Former Superintendent Arlene Ackerman has provided the best evidence yet that her departure from the Philadelphia School District was probably for the best.
The circumstances certainly could have been better; Ackerman was essentially forced to resign. But by her own assessment in a guest column Monday in The Inquirer, she no longer believed she could make the changes needed for the city’s schools to excel.
“Recently, I’ve come to a sad realization,” she said. “Real reform will never come from within the system because too many powers that be (the teachers’ union, politicians, consultants, vendors, etc.) have a vested interest in maintaining the status quo that is failing our children.”
Sadder than Ackerman’s analysis is its accuracy. The district’s annual billion-dollar budget is the big apple that entices numerous special interests that want to get a slice or keep the one they have. The fight over a charter contract that got Ackerman canned is a good example of that.
An investigation by the city’s Office of Integrity concluded that State Rep. Dwight Evans (D., Phila.) and former School Reform Commission Chairman Robert L. Archie Jr. conspired to have the contract to operate a charter at Martin Luther King High School awarded to a Moorestown firm.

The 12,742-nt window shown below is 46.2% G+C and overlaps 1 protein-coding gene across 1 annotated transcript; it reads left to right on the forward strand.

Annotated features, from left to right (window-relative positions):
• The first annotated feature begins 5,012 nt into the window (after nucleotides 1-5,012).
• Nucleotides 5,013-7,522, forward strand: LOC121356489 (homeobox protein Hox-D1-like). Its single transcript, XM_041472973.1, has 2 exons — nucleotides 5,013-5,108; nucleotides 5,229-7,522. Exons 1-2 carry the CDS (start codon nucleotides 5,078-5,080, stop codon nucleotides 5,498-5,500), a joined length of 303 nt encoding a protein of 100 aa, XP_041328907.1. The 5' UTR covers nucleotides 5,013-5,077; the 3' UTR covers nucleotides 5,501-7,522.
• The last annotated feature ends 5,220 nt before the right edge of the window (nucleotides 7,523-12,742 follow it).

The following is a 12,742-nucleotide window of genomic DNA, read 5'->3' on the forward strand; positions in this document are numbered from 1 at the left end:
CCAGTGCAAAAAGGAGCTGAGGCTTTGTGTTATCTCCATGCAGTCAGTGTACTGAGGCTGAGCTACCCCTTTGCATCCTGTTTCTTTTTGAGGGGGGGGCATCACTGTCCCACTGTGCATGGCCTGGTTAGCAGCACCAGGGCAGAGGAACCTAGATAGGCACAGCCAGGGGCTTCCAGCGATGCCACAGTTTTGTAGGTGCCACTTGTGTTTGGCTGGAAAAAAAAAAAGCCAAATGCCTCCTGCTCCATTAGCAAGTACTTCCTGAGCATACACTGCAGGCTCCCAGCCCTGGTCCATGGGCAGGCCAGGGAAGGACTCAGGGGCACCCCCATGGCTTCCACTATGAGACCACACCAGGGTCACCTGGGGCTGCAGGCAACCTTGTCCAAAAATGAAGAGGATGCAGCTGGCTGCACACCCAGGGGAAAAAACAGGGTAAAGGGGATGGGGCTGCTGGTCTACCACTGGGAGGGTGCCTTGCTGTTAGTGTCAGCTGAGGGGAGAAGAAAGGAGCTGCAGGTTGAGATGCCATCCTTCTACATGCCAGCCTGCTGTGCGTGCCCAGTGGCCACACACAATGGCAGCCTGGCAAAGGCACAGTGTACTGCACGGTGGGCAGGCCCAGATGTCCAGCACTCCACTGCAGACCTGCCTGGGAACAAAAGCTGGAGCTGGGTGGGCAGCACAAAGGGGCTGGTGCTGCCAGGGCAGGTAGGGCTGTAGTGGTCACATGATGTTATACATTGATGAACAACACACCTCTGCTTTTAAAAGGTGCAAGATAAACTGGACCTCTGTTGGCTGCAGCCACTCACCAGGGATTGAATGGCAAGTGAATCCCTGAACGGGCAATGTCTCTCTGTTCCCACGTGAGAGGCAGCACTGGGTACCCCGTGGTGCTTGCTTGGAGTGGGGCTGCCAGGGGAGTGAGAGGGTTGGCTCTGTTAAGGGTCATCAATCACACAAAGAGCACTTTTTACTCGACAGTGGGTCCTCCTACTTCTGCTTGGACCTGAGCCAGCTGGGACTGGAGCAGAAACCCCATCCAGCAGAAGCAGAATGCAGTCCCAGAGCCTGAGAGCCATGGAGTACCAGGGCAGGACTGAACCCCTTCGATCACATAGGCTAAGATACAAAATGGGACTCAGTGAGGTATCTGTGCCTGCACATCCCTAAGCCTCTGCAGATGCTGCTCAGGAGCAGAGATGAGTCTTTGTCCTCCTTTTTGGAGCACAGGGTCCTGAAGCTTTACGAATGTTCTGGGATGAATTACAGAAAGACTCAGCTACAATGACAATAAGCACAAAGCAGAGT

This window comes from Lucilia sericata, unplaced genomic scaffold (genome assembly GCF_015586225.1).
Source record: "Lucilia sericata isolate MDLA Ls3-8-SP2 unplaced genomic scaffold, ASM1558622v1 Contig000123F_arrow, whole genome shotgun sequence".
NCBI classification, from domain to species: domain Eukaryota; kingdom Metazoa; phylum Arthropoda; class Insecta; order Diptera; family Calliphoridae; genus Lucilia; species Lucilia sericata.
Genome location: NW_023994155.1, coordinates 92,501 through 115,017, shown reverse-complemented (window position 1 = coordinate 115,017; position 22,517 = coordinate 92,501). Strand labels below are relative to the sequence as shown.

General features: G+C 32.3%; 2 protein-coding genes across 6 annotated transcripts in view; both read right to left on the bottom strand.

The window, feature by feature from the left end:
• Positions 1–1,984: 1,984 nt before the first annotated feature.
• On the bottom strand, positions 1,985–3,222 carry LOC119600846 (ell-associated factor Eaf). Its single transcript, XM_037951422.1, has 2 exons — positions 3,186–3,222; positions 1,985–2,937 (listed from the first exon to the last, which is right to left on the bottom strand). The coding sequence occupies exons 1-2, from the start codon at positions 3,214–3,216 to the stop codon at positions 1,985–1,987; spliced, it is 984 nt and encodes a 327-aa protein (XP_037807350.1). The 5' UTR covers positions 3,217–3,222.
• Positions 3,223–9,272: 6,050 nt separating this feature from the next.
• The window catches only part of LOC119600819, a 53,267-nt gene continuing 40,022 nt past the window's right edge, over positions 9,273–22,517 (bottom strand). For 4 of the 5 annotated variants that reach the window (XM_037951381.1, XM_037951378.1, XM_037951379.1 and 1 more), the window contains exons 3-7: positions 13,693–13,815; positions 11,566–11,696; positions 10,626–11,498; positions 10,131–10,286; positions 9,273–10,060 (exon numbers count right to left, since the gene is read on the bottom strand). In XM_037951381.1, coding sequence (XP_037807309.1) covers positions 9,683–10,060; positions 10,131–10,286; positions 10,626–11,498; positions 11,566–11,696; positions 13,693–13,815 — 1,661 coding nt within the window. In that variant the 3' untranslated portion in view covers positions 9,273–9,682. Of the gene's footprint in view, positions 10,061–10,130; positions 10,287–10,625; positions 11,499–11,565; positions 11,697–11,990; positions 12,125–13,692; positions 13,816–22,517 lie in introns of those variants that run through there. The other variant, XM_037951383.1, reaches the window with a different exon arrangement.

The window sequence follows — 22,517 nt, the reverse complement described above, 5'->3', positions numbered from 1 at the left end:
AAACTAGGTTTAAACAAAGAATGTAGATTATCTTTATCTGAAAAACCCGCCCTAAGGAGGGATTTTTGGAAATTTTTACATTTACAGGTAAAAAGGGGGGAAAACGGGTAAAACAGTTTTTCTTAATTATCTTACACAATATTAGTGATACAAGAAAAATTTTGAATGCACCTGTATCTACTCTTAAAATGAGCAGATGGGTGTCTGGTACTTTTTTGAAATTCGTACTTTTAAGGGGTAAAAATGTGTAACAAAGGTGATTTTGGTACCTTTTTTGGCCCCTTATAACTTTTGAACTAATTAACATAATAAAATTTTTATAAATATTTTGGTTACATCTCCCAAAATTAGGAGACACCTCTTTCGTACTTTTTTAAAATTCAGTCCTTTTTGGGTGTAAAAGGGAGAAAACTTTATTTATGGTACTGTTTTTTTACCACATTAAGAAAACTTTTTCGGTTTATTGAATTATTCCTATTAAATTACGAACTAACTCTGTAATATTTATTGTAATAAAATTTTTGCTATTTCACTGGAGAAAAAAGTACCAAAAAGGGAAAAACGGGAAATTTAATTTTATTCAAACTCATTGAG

The jockeying over the contract completely ignored that parents and other members of the public had been asked to review the charter applicants and make a recommendation to the SRC. After trying to abide by the panel’s wishes, Ackerman found herself on the way out the door.
That doesn’t mean Ackerman was a paragon of virtue. She had other faults that suggested she wasn’t the right fit as Philadelphia’s superintendent, including her inability to work with the news media to expose some of the corrupting forces she now says have doomed Philadelphia schools to mediocrity.
If Ackerman’s assessment is correct, however, one has to wonder how there can be any hope of improvement without completely blowing up the current educational bureaucracy and starting from scratch with a new agency that is more directly responsible to the public for its decisions.
But Gov. Corbett won’t dismantle the SRC unless urged to do so by Mayor Nutter. And Nutter believes all the SRC needs is the right members. He’s made two appointments to fill vacancies on the five-member panel, and Corbett’s nomination for the third is pending in the state Senate.
So, it will be up to the SRC to address the special interests Ackerman named. Those interests may genuinely want better schools, but they think the money spigots must flow in their direction for that to happen. Until the SRC or the mayor decides otherwise, the status quo will continue to rule the schools.